Well, I just got back from my first artist alley exhibitor appearance of the year at Tulare Science Fiction Convention this past weekend (which happens to be my first appearance at this two-year old show), and boy..........................DID I HAVE A BLAST! I'm sure you thought I'd just use that classic punchline about being exhausted-----well, I was exhausted too, but my overall satisfaction of this show completely overrides my fatigue. While the event offered free tables to artists, it was still quite the gamble to take, given the remote location of the convention (Tulare, California, a small town between Bakersfield and Fresno), but luckily that gamble paid off. Why was it so great? and what did I like about it? Well, let's review.
Before I begin my exhibitor's review of this show, I have to send a very special thanks to friend and fellow artist alley vendor Paul Jamison of superheronetwork.com, for inviting me to ride with him to the show and crash at his hotel. My Jetta wasn't in the best condition for the trip, nor did I have much disposable income for lodging. Now onto the show: Given the lack of signage and extra promotion, I was pleasantly surprised at how many people showed up for both days. Not only that, but because this was an area starving for comic conventions (among other events), it was a very appreciative crowd. Many of the customers I interacted with would return to purchase my merchandise as promised, if they didn't have money on them at the time or if they wanted to purchase other items first. That's something you definitely don't get at the bigger shows. I was also shocked at how many customers picked up the first issue of my "Cosmic Force" series, since it's usually a poor seller at shows such as Wondercon and Long Beach Comic Con. I actually sold more issues of "Cosmic Force" than my usual big seller "Damn Tourists" (though this was only by one). One person purchased the first two issues of my "Figure-Of-Speech Mongoose" series, which I thought would be the most popular of the three at a show with a family crowd. Just goes to show you that sometimes you just can't tell what people want, which is one of the reasons why I write and illustrate three different books. The show ended with yours truly being interviewed by a reporter for the Tulare Times on my experience at the convention. Just one of those things that happens at these shows that you don't see coming, but you're sure glad they happened.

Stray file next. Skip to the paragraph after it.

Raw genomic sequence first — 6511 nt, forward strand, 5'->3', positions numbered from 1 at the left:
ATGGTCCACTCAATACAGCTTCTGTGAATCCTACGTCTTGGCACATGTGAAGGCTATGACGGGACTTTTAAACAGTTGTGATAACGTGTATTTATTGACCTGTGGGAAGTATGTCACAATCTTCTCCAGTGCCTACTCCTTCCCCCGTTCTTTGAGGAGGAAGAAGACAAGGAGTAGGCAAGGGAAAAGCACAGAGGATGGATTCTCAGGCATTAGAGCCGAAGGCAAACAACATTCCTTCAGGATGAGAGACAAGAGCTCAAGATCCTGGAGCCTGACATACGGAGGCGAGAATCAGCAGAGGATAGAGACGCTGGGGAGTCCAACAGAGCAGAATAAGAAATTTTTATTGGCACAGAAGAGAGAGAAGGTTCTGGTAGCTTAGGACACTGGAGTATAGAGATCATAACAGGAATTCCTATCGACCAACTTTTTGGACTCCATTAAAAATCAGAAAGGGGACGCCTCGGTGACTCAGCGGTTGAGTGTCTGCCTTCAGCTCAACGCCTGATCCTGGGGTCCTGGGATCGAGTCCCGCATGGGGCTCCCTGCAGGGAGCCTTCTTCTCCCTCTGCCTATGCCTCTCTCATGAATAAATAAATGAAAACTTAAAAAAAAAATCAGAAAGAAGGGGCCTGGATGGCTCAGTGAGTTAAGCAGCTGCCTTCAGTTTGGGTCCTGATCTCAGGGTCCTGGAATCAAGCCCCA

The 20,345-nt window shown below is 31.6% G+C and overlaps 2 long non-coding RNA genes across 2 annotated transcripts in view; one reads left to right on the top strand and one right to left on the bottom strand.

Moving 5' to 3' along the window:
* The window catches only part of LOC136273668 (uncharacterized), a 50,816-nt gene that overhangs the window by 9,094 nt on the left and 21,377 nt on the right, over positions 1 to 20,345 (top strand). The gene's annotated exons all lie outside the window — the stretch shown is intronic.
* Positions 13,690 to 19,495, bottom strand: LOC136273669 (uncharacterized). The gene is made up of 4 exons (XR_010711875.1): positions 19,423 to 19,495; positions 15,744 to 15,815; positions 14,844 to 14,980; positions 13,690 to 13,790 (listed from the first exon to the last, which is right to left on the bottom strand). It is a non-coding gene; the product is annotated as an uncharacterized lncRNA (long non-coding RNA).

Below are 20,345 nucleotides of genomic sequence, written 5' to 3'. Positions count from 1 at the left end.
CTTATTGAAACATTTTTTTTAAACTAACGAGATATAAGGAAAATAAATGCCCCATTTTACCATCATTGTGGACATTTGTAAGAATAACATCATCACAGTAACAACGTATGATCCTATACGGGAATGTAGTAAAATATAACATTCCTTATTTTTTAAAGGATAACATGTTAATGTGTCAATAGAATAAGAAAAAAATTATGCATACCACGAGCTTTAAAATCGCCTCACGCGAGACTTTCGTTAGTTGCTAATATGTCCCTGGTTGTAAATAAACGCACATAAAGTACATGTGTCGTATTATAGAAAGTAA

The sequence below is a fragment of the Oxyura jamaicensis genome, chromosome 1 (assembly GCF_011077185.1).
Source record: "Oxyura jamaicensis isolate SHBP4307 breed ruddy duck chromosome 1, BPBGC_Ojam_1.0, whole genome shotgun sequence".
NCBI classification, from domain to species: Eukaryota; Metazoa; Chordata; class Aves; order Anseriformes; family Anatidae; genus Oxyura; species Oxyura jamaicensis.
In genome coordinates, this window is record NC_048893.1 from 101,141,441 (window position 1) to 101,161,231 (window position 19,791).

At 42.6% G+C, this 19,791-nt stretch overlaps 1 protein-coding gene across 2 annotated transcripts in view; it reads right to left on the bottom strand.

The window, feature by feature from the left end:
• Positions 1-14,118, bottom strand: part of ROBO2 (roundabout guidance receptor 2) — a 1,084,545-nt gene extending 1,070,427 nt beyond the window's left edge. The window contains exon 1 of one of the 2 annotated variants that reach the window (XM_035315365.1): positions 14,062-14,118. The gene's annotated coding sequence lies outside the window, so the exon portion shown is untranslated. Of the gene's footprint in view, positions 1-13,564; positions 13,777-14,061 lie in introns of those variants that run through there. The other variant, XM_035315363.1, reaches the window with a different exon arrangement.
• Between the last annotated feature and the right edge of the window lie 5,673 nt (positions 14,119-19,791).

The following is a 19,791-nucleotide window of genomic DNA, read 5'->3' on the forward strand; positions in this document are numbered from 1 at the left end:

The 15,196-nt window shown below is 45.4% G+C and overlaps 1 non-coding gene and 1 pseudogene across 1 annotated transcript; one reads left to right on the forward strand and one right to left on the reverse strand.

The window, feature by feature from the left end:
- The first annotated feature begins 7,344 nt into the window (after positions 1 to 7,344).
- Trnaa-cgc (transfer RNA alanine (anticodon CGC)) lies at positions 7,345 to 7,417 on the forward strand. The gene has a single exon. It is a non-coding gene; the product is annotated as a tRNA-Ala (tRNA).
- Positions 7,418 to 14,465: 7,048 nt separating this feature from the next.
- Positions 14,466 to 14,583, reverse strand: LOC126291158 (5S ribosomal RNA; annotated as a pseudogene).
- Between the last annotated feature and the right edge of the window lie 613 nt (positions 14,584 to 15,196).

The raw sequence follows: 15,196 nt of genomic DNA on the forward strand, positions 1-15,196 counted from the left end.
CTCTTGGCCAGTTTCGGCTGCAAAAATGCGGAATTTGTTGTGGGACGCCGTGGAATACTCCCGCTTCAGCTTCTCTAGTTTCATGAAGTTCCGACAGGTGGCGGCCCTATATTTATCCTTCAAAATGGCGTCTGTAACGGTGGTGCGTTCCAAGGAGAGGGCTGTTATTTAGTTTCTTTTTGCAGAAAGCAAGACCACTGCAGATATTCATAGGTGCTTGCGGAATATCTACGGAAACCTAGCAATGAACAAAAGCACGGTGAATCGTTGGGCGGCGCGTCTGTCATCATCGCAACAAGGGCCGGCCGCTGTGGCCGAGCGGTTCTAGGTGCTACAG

So, is this a show I'd exhibit at again? HELL YEAH! All they need to improve on is better promotion, some signage (I'm looking in your direction too Central Coast Comic Con), and keep it a two day event. Too many new comic conventions seem to over-extend themselves when it comes to show dates. Unless you've built up a rapidly growing fan base like a Wondercon, there's no need to add another day. With that being said, I look forward to next year's show even if they start charging for tables at that point. Based off of this year, the experience would still be worth it.